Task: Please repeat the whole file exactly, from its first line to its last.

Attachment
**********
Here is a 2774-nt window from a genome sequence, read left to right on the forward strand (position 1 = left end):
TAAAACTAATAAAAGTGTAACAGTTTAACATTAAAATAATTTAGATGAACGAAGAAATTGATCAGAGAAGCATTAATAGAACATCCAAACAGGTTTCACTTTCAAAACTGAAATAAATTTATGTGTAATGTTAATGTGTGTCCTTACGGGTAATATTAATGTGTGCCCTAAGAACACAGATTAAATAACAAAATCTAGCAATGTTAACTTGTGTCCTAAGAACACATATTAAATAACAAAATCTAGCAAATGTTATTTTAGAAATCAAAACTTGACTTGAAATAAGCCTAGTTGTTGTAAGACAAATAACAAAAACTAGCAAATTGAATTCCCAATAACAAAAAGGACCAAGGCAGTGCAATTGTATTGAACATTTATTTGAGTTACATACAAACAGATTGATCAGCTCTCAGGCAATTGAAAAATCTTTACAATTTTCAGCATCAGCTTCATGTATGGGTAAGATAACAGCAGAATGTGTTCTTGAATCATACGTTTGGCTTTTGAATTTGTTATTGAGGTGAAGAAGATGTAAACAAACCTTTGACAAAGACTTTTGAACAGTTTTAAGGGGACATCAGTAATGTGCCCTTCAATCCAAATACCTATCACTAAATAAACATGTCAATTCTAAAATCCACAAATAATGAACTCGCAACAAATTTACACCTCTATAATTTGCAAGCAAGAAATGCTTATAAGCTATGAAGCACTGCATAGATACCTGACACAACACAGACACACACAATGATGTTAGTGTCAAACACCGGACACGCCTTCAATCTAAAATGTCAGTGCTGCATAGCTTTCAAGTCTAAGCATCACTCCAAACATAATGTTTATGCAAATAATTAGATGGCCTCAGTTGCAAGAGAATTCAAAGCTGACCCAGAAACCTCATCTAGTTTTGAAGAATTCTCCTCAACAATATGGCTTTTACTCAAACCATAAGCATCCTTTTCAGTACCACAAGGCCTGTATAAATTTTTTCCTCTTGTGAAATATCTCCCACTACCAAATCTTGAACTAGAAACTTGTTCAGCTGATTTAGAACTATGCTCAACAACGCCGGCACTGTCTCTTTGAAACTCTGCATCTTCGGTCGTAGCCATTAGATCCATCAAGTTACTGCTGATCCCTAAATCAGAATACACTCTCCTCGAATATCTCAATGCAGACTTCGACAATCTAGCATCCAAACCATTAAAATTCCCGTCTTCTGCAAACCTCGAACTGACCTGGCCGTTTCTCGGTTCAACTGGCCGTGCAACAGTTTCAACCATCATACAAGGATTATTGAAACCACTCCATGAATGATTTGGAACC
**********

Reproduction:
Here is a 2774-nt window from a genome sequence, read left to right on the forward strand (position 1 = left end):
TAAAACTAATAAAAGTGTAACAGTTTAACATTAAAATAATTTAGATGAACGAAGAAATTGATCAGAGAAGCATTAATAGAACATCCAAACAGGTTTCACTTTCAAAACTGAAATAAATTTATGTGTAATGTTAATGTGTGTCCTTACGGGTAATATTAATGTGTGCCCTAAGAACACAGATTAAATAACAAAATCTAGCAATGTTAACTTGTGTCCTAAGAACACATATTAAATAACAAAATCTAGCAAATGTTATTTTAGAAATCAAAACTTGACTTGAAATAAGCCTAGTTGTTGTAAGACAAATAACAAAAACTAGCAAATTGAATTCCCAATAACAAAAAGGACCAAGGCAGTGCAATTGTATTGAACATTTATTTGAGTTACATACAAACAGATTGATCAGCTCTCAGGCAATTGAAAAATCTTTACAATTTTCAGCATCAGCTTCATGTATGGGTAAGATAACAGCAGAATGTGTTCTTGAATCATACGTTTGGCTTTTGAATTTGTTATTGAGGTGAAGAAGATGTAAACAAACCTTTGACAAAGACTTTTGAACAGTTTTAAGGGGACATCAGTAATGTGCCCTTCAATCCAAATACCTATCACTAAATAAACATGTCAATTCTAAAATCCACAAATAATGAACTCGCAACAAATTTACACCTCTATAATTTGCAAGCAAGAAATGCTTATAAGCTATGAAGCACTGCATAGATACCTGACACAACACAGACACACACAATGATGTTAGTGTCAAACACCGGACACGCCTTCAATCTAAAATGTCAGTGCTGCATAGCTTTCAAGTCTAAGCATCACTCCAAACATAATGTTTATGCAAATAATTAGATGGCCTCAGTTGCAAGAGAATTCAAAGCTGACCCAGAAACCTCATCTAGTTTTGAAGAATTCTCCTCAACAATATGGCTTTTACTCAAACCATAAGCATCCTTTTCAGTACCACAAGGCCTGTATAAATTTTTTCCTCTTGTGAAATATCTCCCACTACCAAATCTTGAACTAGAAACTTGTTCAGCTGATTTAGAACTATGCTCAACAACGCCGGCACTGTCTCTTTGAAACTCTGCATCTTCGGTCGTAGCCATTAGATCCATCAAGTTACTGCTGATCCCTAAATCAGAATACACTCTCCTCGAATATCTCAATGCAGACTTCGACAATCTAGCATCCAAACCATTAAAATTCCCGTCTTCTGCAAACCTCGAACTGACCTGGCCGTTTCTCGGTTCAACTGGCCGTGCAACAGTTTCAACCATCATACAAGGATTATTGAAACCACTCCATGAATGATTTGGAACC